Academic Senate

2018-19 Outstanding Faculty Awards

Outstanding Faculty Service: Jeffrey Livingston
Jeff Livingston

Now in his 30th year at California State University, Chico, Dr. Jeffery Livingston is a Professor in the Department of History where he teaches courses in modern American History. His department and college service includes serving on thirty-four graduate committees, ten of which he chaired, chairing or sitting on the department curriculum and personnel committees for more than a decade each, sitting on or chairing ten college committees, and chairing numerous search committees. Livingston serves as the advisor to approximately one hundred students in the History/Social Science Pre-Credential Option. He is Vice Chair of the campus Academic Senate and has served on a number of campus-wide committees (31 total), including the Enrollment Management Advisory Committee, the Campus Fee Advisory Committee, the Academic Affairs ABC Budget Task Force, and the President’s Post-Camp Fire Touch Base working group.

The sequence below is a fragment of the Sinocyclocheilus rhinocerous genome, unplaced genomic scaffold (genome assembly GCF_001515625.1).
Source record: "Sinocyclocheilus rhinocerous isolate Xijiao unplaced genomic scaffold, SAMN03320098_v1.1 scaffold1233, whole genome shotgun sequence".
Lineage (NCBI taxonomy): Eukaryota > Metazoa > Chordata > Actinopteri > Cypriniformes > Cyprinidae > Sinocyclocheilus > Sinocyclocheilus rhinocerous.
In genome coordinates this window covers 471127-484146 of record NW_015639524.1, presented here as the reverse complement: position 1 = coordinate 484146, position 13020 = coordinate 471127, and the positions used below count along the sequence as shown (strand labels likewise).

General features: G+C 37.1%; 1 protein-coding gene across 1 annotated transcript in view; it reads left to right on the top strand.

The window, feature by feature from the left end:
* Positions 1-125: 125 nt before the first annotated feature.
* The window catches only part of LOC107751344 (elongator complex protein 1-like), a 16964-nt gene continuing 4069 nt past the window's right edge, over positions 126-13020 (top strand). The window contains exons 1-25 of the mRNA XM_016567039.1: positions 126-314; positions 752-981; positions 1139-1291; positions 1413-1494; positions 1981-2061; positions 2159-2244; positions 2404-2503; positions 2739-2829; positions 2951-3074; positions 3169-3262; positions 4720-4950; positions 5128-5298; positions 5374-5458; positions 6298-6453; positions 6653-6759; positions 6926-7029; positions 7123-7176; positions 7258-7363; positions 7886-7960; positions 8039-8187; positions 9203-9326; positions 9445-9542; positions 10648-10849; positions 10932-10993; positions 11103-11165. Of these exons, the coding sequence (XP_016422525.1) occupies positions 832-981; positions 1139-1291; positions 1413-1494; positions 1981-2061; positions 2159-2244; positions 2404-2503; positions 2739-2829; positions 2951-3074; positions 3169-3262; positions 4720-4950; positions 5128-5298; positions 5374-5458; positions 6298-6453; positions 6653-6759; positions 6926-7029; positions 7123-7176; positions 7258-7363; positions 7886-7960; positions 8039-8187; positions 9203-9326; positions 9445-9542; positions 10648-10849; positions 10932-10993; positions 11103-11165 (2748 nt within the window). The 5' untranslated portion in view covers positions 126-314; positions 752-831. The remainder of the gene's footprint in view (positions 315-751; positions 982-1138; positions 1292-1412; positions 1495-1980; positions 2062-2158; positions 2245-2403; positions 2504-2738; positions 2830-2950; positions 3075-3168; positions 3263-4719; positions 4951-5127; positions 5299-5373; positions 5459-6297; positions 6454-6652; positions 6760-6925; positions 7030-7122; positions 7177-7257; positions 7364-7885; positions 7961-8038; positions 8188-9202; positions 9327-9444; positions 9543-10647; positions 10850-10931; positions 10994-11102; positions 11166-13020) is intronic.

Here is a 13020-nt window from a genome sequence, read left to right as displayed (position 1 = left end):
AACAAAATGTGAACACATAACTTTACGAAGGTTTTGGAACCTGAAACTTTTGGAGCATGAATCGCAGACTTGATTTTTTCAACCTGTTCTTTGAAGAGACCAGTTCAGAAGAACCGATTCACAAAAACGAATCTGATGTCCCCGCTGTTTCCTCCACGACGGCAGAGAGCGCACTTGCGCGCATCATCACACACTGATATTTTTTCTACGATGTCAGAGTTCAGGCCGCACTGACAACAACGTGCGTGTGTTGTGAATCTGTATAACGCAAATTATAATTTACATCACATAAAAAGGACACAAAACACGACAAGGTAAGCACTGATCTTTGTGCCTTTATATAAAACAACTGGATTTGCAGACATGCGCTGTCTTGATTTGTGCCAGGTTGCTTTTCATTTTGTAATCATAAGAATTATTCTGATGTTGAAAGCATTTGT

A first-generation college student himself, Livingston is committed to working with students who likely lack the advantages enjoyed by some of our more affluent students. He worked fourteen years with the Summer Orientation Program (2004-2018), more recently served as a faculty mentor to REACH (Raising Educational Achievement in Collaborative Hubs), and is a member of Chico State’s First Generation and Proud Faculty and Staff Association.

Livingston has authored more than 40 academic book reviews, participated in multiple conference panels either giving or commenting on papers, and in spring 2017 was interviewed by C-SPAN to discuss his book Swallowed by Globalism: John M. Vorys and American Foreign Policy. He continues to work on a longstanding research project, exploring the history and significance of the 1976 American Revolution Bicentennial Commemoration.

Outstanding Professor: Eric Houk
Eric Houk

Dr. Eric Houk is a Professor of Agricultural Economics and serves as the Program Lead in Agricultural Business.  His research primarily focuses on issues relating to agriculture and water. Some examples include examining the economic impacts of water transfers from agriculture, the impact of groundwater decline, the effects of irrigation induced waterlogging and soil salinization, and the contribution of agriculture to the economy.